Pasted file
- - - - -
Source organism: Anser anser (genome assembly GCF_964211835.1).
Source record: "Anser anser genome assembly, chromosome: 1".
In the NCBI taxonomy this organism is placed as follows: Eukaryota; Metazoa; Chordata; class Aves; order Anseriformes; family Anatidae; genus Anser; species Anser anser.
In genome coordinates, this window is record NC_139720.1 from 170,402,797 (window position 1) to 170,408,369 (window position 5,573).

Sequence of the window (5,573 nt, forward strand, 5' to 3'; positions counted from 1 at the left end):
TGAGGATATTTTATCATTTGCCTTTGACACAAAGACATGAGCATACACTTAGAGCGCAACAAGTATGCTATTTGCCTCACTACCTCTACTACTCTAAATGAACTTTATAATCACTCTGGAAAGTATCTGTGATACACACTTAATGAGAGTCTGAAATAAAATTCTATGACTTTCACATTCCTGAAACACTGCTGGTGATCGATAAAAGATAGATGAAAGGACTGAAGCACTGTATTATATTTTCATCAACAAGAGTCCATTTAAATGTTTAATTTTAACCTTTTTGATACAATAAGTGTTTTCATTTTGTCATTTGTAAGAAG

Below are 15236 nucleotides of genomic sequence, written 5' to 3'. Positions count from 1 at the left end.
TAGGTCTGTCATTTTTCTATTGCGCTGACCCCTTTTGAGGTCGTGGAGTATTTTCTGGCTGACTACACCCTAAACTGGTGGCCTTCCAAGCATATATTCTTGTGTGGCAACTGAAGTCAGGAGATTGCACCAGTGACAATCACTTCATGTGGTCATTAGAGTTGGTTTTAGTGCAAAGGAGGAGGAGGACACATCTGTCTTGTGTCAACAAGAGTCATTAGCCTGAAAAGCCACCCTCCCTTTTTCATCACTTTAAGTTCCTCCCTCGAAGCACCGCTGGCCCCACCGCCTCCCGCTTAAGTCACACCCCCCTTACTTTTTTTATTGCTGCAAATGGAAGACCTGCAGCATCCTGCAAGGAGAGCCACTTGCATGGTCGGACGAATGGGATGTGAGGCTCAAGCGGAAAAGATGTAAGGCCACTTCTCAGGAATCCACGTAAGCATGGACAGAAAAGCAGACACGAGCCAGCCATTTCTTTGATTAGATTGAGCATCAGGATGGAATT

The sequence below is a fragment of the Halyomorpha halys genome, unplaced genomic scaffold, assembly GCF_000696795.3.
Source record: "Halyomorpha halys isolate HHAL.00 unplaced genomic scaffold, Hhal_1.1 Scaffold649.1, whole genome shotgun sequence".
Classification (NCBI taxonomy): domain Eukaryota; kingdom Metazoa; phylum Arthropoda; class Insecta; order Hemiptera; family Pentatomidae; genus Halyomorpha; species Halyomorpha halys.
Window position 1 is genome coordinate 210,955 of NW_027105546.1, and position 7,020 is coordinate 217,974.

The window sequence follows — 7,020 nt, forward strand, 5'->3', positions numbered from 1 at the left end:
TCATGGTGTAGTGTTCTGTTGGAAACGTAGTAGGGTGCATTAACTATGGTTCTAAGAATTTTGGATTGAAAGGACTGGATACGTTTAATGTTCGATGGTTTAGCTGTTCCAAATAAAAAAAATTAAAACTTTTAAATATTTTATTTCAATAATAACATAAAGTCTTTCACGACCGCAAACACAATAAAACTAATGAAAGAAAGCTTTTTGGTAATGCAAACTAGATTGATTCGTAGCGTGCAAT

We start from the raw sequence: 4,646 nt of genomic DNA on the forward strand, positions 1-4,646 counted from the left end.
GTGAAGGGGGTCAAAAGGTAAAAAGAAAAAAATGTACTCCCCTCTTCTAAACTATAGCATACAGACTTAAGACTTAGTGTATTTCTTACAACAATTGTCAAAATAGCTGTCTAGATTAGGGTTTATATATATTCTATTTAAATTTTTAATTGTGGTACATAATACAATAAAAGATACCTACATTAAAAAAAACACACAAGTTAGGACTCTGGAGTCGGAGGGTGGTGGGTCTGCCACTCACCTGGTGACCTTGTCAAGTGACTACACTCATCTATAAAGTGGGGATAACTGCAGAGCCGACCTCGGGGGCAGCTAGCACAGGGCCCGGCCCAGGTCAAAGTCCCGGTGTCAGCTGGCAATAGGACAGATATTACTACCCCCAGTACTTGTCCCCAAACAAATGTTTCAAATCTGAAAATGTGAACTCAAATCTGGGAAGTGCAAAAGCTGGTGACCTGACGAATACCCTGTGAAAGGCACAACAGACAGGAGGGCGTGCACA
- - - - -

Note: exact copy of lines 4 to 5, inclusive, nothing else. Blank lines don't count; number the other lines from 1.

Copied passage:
In genome coordinates, this window is record NC_139720.1 from 170,402,797 (window position 1) to 170,408,369 (window position 5,573).

Sequence of the window (5,573 nt, forward strand, 5' to 3'; positions counted from 1 at the left end):